Liability mistakes

By Patti S. Spencer
Intelligencer Journal
http://local.lancasteronline.com

LANCASTER COUNTY, Pa. –

li-ti-gious

function: adjective

1 : prone to engage in lawsuits or legal maneuvers esp. to an excessive degree stubbornly litigious defendant — from www.dictionary.com

We live in a litigious society where the immediate result of an injury is to look for someone to blame and sue. Protecting assets from claims has become increasingly important, especially to people in professions where high jury verdicts and outrageous claims have become common. Most hard-hit are physicians; but, also targeted are corporate executives, business owners and real-estate investors.

There are between 80 million and 90 million lawsuits filed in this country each year. That is more than 150 suits per minute. More than 70 percent of the world’s lawyers are right here in the USA, and we are adding new ones at a rate of 50,000 per year. Need I say more?

Here is a list of things pointed out by Alan Glassman, a Florida attorney, to watch out for to make sure you have as much protection as possible. Don’t make these liability mistakes:

• Insurance Gaps or Deficits

Vehicle ownership and driving, ownership of rental properties and many other liability risks present significant exposure to many people. Many individuals fail to recognize that a $2 million-to-$5 million umbrella policy can be placed “over” other coverages.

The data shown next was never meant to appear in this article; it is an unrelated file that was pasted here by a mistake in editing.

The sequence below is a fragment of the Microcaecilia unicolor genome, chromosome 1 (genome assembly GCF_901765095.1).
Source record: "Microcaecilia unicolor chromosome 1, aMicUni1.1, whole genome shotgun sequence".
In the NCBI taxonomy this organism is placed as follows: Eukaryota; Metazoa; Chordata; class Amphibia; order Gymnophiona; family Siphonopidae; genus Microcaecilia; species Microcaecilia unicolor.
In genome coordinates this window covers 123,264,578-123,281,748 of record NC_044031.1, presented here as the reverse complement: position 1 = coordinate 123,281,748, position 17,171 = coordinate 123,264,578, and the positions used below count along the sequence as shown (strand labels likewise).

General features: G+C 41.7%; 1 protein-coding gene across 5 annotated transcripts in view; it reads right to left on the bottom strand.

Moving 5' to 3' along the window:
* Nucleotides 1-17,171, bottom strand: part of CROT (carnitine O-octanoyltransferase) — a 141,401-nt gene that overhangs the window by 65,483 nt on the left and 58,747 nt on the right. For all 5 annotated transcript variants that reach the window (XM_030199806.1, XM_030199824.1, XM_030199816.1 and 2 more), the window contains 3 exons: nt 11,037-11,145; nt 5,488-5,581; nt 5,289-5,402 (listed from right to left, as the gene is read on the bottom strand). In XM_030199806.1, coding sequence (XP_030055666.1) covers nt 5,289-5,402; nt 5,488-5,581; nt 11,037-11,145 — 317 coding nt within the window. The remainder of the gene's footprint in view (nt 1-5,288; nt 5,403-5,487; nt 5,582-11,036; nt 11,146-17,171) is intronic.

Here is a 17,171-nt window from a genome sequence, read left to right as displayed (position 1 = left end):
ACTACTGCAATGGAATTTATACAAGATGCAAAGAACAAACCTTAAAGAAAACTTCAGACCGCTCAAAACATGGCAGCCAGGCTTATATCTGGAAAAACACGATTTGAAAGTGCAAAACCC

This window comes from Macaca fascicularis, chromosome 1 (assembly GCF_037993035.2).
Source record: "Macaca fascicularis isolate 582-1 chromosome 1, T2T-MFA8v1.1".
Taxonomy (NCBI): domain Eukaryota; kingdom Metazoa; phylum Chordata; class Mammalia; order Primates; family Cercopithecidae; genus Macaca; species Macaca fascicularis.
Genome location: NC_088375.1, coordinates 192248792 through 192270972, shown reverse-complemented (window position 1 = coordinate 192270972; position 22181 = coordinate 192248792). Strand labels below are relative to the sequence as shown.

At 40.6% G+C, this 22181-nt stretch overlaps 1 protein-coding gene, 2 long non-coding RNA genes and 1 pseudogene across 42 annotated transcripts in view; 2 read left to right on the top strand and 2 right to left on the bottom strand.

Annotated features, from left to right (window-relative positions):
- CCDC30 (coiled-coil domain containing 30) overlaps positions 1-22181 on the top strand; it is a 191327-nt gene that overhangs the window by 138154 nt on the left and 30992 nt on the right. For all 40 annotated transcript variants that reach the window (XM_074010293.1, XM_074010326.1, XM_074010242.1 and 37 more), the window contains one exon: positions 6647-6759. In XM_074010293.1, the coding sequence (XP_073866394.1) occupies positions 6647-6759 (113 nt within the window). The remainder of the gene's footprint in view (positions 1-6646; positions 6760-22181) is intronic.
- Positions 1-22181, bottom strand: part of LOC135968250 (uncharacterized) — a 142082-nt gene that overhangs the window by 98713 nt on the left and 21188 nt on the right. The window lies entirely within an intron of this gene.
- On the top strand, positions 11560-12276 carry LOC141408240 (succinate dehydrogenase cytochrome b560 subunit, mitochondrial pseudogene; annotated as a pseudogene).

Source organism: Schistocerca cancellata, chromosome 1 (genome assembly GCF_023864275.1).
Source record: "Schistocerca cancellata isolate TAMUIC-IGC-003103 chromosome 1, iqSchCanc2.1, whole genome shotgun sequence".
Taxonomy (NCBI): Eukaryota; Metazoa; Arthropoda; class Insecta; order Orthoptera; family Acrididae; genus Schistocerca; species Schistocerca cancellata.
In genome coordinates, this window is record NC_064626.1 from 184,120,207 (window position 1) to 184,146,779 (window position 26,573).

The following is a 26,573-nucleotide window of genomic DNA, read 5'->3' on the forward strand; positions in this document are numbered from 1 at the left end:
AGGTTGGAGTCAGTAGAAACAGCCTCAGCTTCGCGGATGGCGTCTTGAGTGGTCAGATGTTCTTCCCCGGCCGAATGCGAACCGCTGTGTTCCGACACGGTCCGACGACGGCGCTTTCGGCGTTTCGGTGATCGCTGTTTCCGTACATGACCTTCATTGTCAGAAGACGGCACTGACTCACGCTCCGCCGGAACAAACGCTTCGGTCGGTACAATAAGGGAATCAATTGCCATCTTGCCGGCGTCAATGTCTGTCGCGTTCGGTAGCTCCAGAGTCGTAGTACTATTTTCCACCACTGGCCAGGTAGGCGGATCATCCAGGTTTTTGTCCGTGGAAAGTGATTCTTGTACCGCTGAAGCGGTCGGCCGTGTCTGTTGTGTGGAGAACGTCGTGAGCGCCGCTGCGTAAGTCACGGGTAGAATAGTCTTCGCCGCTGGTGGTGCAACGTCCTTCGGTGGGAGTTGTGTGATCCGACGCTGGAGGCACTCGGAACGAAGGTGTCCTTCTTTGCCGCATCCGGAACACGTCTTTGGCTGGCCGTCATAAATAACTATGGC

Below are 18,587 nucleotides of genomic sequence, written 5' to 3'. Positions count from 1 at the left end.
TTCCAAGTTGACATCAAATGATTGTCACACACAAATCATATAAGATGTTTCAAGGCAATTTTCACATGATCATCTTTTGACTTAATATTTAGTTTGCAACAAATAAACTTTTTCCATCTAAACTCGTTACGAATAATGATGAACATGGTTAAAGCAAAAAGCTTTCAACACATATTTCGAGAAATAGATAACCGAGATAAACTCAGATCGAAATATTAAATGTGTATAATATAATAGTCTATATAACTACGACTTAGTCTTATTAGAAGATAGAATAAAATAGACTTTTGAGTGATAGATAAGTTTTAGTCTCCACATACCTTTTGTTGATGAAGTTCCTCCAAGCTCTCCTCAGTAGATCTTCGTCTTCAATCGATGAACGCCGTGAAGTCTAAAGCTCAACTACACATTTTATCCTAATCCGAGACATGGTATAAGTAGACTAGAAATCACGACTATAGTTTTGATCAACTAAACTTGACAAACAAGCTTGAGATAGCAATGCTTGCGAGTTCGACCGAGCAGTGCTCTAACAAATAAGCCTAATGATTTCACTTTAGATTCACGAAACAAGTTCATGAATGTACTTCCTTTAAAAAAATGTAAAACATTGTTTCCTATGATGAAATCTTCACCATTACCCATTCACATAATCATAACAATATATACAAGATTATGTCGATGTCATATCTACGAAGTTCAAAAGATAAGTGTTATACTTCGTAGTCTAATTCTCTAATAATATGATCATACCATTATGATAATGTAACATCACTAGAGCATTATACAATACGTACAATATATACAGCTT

• Failure to have a financially solvent state-registered malpractice insurance carrier and appropriate malpractice coverage.

In an attempt to reduce the cost of fabulously expensive malpractice insurance, many professionals — physicians especially — buy their malpractice insurance from small, sometimes unstable, and maybe even unidentifiable malpractice insurance “carriers” who offer substantially lower premiums.

• Failure to procure a permanent tail or proper retroactive coverage when changing carriers.

If you need professional liability insurance and you switch carriers, you must make absolutely sure you have a “tail” policy or continuing coverage.

• Failure to keep assets out of the individual’s name.

To avoid liability, assets can be placed in a homestead, life insurance policies, IRAs, 401K and pension plans and 529 plans. Married professionals can hold assets as tenants by the entirety. Single and married professionals can consider family limited partnerships, limited liability companies and special trust arrangements that can provide at least some degree of creditor protection.

• Failure to make sure that professional practice assets are protected.

Real estate, sophisticated equipment, contracts — these are all valuable assets used in the business that need to be protected.

• Confusion over tenancy by the entireties.

Married couples may own joint property as tenants by the entireties. In states such as Pennsylvania, these assets are protected unless both husband and wife are sued by the same creditor.

• Waiting until it is too late.

When a claim is made against you, it is too late to protect yourself. These protections are available only if you arrange your affairs before claims arise. Don’t think “it won’t happen to me.” Crossing your fingers doesn’t help — take the time to do it right.

Patti Spencer, Esq., can be reached at 320 Race Ave., Lancaster, PA 17603; 394-1131; or Patti@spencerlawfirm.com. Her recently published book, “Your Estate Matters,” is available at Borders Book Shop and amazon.com. It also can be ordered by calling (888) 280-7715.
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